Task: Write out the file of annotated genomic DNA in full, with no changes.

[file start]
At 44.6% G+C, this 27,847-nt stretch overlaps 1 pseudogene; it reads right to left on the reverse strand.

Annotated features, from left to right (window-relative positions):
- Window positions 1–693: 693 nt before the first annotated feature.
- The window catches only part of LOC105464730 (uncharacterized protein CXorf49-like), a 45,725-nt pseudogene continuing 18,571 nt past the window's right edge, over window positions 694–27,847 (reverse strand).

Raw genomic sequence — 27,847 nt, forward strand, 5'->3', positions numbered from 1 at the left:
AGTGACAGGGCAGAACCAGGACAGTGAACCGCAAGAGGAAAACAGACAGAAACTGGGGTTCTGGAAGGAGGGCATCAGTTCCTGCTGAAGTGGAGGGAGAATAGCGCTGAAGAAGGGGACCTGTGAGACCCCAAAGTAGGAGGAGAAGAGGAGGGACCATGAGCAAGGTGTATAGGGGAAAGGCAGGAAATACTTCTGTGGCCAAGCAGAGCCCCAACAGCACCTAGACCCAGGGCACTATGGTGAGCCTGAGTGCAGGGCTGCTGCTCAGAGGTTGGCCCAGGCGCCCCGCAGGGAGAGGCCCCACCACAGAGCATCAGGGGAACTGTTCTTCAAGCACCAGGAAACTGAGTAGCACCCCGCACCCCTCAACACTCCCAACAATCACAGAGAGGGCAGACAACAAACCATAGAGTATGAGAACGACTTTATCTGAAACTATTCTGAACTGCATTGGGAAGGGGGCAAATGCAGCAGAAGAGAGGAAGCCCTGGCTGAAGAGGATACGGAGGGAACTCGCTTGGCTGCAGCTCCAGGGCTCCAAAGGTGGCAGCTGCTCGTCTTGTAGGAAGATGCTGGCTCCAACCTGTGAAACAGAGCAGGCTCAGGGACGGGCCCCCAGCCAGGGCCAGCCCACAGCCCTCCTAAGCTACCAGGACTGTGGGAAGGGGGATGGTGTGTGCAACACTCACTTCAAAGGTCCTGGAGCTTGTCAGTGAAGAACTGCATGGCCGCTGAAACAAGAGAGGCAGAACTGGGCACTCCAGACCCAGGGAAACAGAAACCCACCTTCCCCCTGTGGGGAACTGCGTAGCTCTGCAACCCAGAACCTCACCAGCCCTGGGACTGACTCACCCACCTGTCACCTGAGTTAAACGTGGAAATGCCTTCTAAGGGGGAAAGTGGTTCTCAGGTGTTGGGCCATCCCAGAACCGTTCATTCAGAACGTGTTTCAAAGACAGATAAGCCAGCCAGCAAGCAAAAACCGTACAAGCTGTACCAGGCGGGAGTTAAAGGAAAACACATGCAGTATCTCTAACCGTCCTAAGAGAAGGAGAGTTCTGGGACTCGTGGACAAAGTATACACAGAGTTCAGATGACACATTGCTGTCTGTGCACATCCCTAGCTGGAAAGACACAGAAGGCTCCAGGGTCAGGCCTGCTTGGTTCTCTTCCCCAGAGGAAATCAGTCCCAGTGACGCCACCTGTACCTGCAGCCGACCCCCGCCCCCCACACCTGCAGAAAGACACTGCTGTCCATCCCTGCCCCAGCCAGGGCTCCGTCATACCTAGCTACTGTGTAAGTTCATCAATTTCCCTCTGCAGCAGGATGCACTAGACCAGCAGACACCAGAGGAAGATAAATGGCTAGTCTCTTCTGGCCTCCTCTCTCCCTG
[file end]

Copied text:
At 44.6% G+C, this 27,847-nt stretch overlaps 1 pseudogene; it reads right to left on the reverse strand.

Annotated features, from left to right (window-relative positions):
- Window positions 1–693: 693 nt before the first annotated feature.
- The window catches only part of LOC105464730 (uncharacterized protein CXorf49-like), a 45,725-nt pseudogene continuing 18,571 nt past the window's right edge, over window positions 694–27,847 (reverse strand).

Raw genomic sequence — 27,847 nt, forward strand, 5'->3', positions numbered from 1 at the left:
AGTGACAGGGCAGAACCAGGACAGTGAACCGCAAGAGGAAAACAGACAGAAACTGGGGTTCTGGAAGGAGGGCATCAGTTCCTGCTGAAGTGGAGGGAGAATAGCGCTGAAGAAGGGGACCTGTGAGACCCCAAAGTAGGAGGAGAAGAGGAGGGACCATGAGCAAGGTGTATAGGGGAAAGGCAGGAAATACTTCTGTGGCCAAGCAGAGCCCCAACAGCACCTAGACCCAGGGCACTATGGTGAGCCTGAGTGCAGGGCTGCTGCTCAGAGGTTGGCCCAGGCGCCCCGCAGGGAGAGGCCCCACCACAGAGCATCAGGGGAACTGTTCTTCAAGCACCAGGAAACTGAGTAGCACCCCGCACCCCTCAACACTCCCAACAATCACAGAGAGGGCAGACAACAAACCATAGAGTATGAGAACGACTTTATCTGAAACTATTCTGAACTGCATTGGGAAGGGGGCAAATGCAGCAGAAGAGAGGAAGCCCTGGCTGAAGAGGATACGGAGGGAACTCGCTTGGCTGCAGCTCCAGGGCTCCAAAGGTGGCAGCTGCTCGTCTTGTAGGAAGATGCTGGCTCCAACCTGTGAAACAGAGCAGGCTCAGGGACGGGCCCCCAGCCAGGGCCAGCCCACAGCCCTCCTAAGCTACCAGGACTGTGGGAAGGGGGATGGTGTGTGCAACACTCACTTCAAAGGTCCTGGAGCTTGTCAGTGAAGAACTGCATGGCCGCTGAAACAAGAGAGGCAGAACTGGGCACTCCAGACCCAGGGAAACAGAAACCCACCTTCCCCCTGTGGGGAACTGCGTAGCTCTGCAACCCAGAACCTCACCAGCCCTGGGACTGACTCACCCACCTGTCACCTGAGTTAAACGTGGAAATGCCTTCTAAGGGGGAAAGTGGTTCTCAGGTGTTGGGCCATCCCAGAACCGTTCATTCAGAACGTGTTTCAAAGACAGATAAGCCAGCCAGCAAGCAAAAACCGTACAAGCTGTACCAGGCGGGAGTTAAAGGAAAACACATGCAGTATCTCTAACCGTCCTAAGAGAAGGAGAGTTCTGGGACTCGTGGACAAAGTATACACAGAGTTCAGATGACACATTGCTGTCTGTGCACATCCCTAGCTGGAAAGACACAGAAGGCTCCAGGGTCAGGCCTGCTTGGTTCTCTTCCCCAGAGGAAATCAGTCCCAGTGACGCCACCTGTACCTGCAGCCGACCCCCGCCCCCCACACCTGCAGAAAGACACTGCTGTCCATCCCTGCCCCAGCCAGGGCTCCGTCATACCTAGCTACTGTGTAAGTTCATCAATTTCCCTCTGCAGCAGGATGCACTAGACCAGCAGACACCAGAGGAAGATAAATGGCTAGTCTCTTCTGGCCTCCTCTCTCCCTG